ter but from the right and on
moral grounds.
Sanford is taking a different
tack. He said that the case against
Trump over morality, decency and
corruption already is being made
by other conservative commenta-
tors, so his prospective candidacy
would fixate almost entirely on
Trump’s deficit spending.
“We really are at a financial
tipping point the likes of which we
haven’t seen in a very long time,”
Sanford said. “Unless we con-
structively engage this issue,
which is not being done, I think
the financial markets will do it for
us, and historically that process
has been bloody for regular, work-
ing, everyday Americans.”
Kasich, meanwhile, is “continu-
ally looking at this race and has
seen an increase in people asking
him to get in,” adviser John Weav-
er said. He is returning to New
Hampshire in September to re-
connect with supporters in the
state in which he finished second
to Trump in the 2016 primary.
“It’s prudent to take a look at
things,” Weaver added.
Weld, a moderate and maverick
who was the Libertarian Party’s
vice-presidential nominee in
2016, acknowledged that his cam-
paign has sputtered, but he plans
to spend much of the fall roaming
around New Hampshire, the first-
in-the-nation primary state that
has elevated past challengers of
“I’ve been thinking for a long
time that the president’s shtick
might begin to wear a little thin,”
Weld said. “It’s not just because of
the tariffs and his economic policy,

but because of how he crossed the
line in going after congressman
Elijah Cummings and Baltimore
as a ‘rat-infested’ city, and then the
outrageous racism of taking on
four minority congresswomen.”
Weld’s campaign, however, is
dealing with its own upheaval. His
political confidant, veteran GOP
strategist Stuart Stevens, depart-
ed on Aug. 1 to work at a pro-Weld
super PAC, and Jennifer Horn qui-
etly exited as Weld’s campaign
manager earlier this summer,
with Weld now in the process of
hiring new advisers.
New Hampshire’s terrain is far
from guaranteed to be fertile for
Trump’s critics. Former Trump
campaign manager Corey Lewan-
dowski is mulling a Senate cam-
paign that could energize Trump’s
most loyal supporters in the state
— and Trump has cultivated his
core voters there with arena rallies
and frequent visits.
“It’s going to be extremely diffi-
cult for any primary candidate to
build the operation required to be
effective,” said Horn, a former
New Hampshire GOP chair.
Despite the daunting odds,
Flake said some Republican do-
nors have “stepped up” their calls
to him in recent days as the stock
market has been rattled. Flake
said they have asked whether he
would reconsider a bid against
Trump, months after he joined
CBS News as a contributor and
ruled out a 2020 campaign.
“They are wondering, if the
economy isn’t stellar next year,
how is the party going to win? By
the president offending more peo-
ple?” Flake said, declining to name
the donors.
Flake said he has told them that
he is unlikely to reconsider his
decision but would keep the door
slightly ajar.
Anthony Scaramucci, once one
of Trump’s biggest boosters on the
White House staff, has turned on
the president and is using his ce-
lebrity to rally Republicans
against his former boss. He an-
nounced Tuesday that he would
create a super PAC, “the Commit-
tee to Dismantle Trump,” to run
advertisements attacking the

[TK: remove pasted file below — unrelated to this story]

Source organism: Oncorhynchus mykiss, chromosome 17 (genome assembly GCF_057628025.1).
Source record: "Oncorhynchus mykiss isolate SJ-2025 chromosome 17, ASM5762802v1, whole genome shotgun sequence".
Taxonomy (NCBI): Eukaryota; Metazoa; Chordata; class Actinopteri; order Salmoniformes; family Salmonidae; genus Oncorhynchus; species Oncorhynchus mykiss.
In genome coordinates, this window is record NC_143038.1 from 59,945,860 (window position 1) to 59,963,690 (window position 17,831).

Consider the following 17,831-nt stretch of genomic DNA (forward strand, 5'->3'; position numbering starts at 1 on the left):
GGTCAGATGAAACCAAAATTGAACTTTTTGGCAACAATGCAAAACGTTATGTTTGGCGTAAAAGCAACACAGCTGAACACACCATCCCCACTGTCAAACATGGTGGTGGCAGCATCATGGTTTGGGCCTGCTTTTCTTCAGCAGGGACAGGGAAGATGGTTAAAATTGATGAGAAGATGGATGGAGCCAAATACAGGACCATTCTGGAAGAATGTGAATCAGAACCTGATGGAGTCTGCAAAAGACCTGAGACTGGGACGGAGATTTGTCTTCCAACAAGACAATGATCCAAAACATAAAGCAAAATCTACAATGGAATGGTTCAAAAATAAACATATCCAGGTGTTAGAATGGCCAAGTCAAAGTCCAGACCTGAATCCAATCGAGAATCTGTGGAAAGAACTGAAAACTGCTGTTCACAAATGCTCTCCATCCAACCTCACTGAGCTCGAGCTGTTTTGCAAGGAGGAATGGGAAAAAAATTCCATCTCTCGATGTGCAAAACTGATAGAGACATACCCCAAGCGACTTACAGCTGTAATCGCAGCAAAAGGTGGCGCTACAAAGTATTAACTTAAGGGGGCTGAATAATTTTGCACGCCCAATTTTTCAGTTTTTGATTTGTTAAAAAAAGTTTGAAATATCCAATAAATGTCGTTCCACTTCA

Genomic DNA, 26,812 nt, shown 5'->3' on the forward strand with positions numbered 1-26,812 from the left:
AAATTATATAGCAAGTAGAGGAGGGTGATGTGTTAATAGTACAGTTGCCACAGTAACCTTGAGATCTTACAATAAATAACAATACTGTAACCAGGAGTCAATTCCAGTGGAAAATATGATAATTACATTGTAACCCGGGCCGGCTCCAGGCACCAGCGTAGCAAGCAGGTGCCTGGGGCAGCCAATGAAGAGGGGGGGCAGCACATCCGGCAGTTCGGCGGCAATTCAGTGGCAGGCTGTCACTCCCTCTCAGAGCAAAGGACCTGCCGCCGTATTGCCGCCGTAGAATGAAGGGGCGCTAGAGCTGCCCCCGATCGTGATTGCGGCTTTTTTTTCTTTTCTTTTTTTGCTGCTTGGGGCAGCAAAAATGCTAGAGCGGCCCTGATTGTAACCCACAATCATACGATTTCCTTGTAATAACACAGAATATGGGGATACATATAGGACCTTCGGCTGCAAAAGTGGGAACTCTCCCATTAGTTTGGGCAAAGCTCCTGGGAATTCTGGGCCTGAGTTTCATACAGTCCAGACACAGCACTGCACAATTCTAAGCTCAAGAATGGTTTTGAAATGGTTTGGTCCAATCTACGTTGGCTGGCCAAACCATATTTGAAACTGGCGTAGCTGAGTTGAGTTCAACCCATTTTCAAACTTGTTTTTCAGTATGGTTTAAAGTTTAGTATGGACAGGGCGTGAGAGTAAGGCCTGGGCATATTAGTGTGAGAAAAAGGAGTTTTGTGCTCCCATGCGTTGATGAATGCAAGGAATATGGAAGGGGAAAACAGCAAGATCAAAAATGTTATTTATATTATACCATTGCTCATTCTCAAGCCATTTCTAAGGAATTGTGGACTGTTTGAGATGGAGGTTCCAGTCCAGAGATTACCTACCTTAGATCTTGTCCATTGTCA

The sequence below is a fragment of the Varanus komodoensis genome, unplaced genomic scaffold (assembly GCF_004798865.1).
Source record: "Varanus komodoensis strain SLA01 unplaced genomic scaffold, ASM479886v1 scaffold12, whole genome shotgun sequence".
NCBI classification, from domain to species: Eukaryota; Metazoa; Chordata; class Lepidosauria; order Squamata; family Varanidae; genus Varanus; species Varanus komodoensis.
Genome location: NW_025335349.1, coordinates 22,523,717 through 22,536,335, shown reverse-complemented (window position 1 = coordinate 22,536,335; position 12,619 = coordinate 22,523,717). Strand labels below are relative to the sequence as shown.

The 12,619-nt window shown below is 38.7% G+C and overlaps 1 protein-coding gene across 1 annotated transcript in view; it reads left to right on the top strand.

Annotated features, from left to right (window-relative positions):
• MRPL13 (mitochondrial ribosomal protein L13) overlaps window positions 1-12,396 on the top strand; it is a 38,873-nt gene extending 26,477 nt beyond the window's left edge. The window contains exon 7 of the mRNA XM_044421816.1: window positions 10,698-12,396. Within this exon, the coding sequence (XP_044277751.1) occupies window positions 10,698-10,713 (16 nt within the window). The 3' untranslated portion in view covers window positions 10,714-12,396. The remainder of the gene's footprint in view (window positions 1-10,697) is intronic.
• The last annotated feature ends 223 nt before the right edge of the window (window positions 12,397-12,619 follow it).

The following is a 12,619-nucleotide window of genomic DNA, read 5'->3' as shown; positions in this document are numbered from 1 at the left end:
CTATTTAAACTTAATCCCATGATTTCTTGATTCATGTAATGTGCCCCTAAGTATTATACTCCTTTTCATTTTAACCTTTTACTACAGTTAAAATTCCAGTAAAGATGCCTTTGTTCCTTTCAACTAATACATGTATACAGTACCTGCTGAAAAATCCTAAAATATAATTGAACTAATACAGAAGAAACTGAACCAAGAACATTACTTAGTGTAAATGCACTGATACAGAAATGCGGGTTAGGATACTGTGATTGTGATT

“I’m going to throw my own
dough in there, ask others to put
their dough in there, and we’re
going to explain to people what
he’s doing,” Scaramucci told strat-

egists David Axelrod and Mike
Murphy on the “Hacks on Tap”
podcast. He added, “I can grab a
hold of 5, 6, 8 percent of the people
that know he’s nuts and possibly
move them.”
At the center of the fledgling
movement is Bill Kristol, a long-
time conservative commentator,
who has become a power broker
for anti-Trump Republicans —
and a target of scorn for Trump
and his followers.
Kristol directs an outside
group, Republicans for the Rule of
Law, and has played the role of
recruiter, such as when he pitched
Maryland Gov. Larry Hogan about
running against Trump at a Balti-
more Orioles game in April. Ho-
gan decided not to run.
Kristol said he respects Weld,
along with others who might run,
but said his “dream scenario”
would be for Trump to weaken this
fall and a more prominent Repub-
lican decide to get in. This would
have echoes of 1968, when then-
President Lyndon B. Johnson’s re-
election campaign was upended
by Sen. Eugene McCarthy’s near
upset in the New Hampshire Dem-
ocratic primary, prompting John-
son to withdraw and Sen. Robert
F. Kennedy to enter the race.
“You need more erosion of
Trump in the polls, maybe an eco-
nomic slowdown, more of a sense
of him coming unglued, but the
key is getting voters to focus on the
question of whether they’re okay
with four more years of Trump in
the Oval Office,” Kristol said.
Sen. Mitt Romney of Utah, the
2012 Republican presidential
nominee, is privately held by
many anti-Trump activists and do-
nors as their preferred standard-
bearer, even though they do not
expect him to run.
While Romney has kept a low
profile in the Senate, he said in a
speech in Salt Lake City on Mon-
day that he considers himself a
“renegade Republican” — and, in a
swipe at Trump, said that “the
likes of Putin and [North Korean
dictator] Kim Jong Un deserve a
censure rather than flattery,” ac-
cording to the Salt Lake Tribune.
But Romney was realistic about
the political dynamics. “My slice of
the Republican Party these days is
about that big,” he said, holding
his hands closely together.

Sanders revises Medicare-for-all plan to appease unions

President’s critics in the Republican Party are considering primary bids

Sen. Bernie Sanders (I-Vt.), shown Wednesday at the Iowa Federation of Labor AFL-CIO convention in Altoona, has adjusted his
Medicare-for-all plan to allow organized labor to bargain for benefits that go beyond those covered under Medicare.

Former Massachusetts governor Bill Weld, center, has declared a GOP primary challenge to President
Trump. Others who are weighing such a bid include, from left, former senator Jeff Flake (Ariz.),
former Ohio governor John Kasich, former South Carolina governor and congressman Mark Sanford,
and former congressman Joe Walsh (Ill.). State deadlines for nominating races are nearing in the fall.